For both aspiring and established guitarists, JamStik gives users the opportunity to learn and hone their skills virtually from any location. NY1's Technology reporter Adam Balkin filed the following report.
What has five frets, six strings and serves as a new way to teach users how to play guitar anywhere from a crowded subway to your bed?
The answer is the JamStik.
"What JamStik does differently than a lot of interactive guitar systems that are out there is that we're actually not using the sound of the strings," says Chris Heille of Zivix. "We actually use light to see your fingers. The way it works is there's a network of infrared emitters and sensors under this IR-transparent acrylic fretboard. So, when we play something, JamStik actually sees that information. It sees your fingers playing the strings and it determines what the note and position that you're playing is, often times even before your right hand even picks it. Then, we're able to send that information wirelessly via MIDI into your device. With our app, JamTutor, we're able to preemptively reposition your hand - you know, 'nope not there, but here.'"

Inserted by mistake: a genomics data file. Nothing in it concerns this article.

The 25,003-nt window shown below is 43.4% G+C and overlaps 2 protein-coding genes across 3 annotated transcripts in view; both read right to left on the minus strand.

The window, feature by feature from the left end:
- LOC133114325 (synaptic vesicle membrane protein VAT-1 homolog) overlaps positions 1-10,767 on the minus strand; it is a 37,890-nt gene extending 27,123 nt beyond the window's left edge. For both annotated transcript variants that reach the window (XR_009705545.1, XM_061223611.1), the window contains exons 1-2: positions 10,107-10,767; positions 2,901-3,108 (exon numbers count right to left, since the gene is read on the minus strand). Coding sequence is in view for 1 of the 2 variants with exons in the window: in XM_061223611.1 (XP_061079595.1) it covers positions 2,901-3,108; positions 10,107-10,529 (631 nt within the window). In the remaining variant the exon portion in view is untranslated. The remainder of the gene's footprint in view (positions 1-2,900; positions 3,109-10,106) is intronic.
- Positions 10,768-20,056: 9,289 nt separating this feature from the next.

If you already know how to play, JamStik works with any iOS core MIDI apps, such as Garageband.
With the touch of a button, you can also change which five frets on the JamStik these represent on a real guitar.
Another advantage of this system is that guitarists can now use their JamStik to virtually play other instruments, something keyboard players have been doing for years.
Others have tried to create this system, but it has been tough because of the processing power needed and the delay of other systems that have to hear the string to understand what you're playing.
"Because we're not dealing with audio analysis – we're working with light and we're actually working more with a 'when does that string actually get hit', we're not listening for it, we just want to know when did that get struck – our latency times are much, much, much less," says Heill.
JamStik will be out by this holiday season for around $300 and will work, initially, with iOS devices.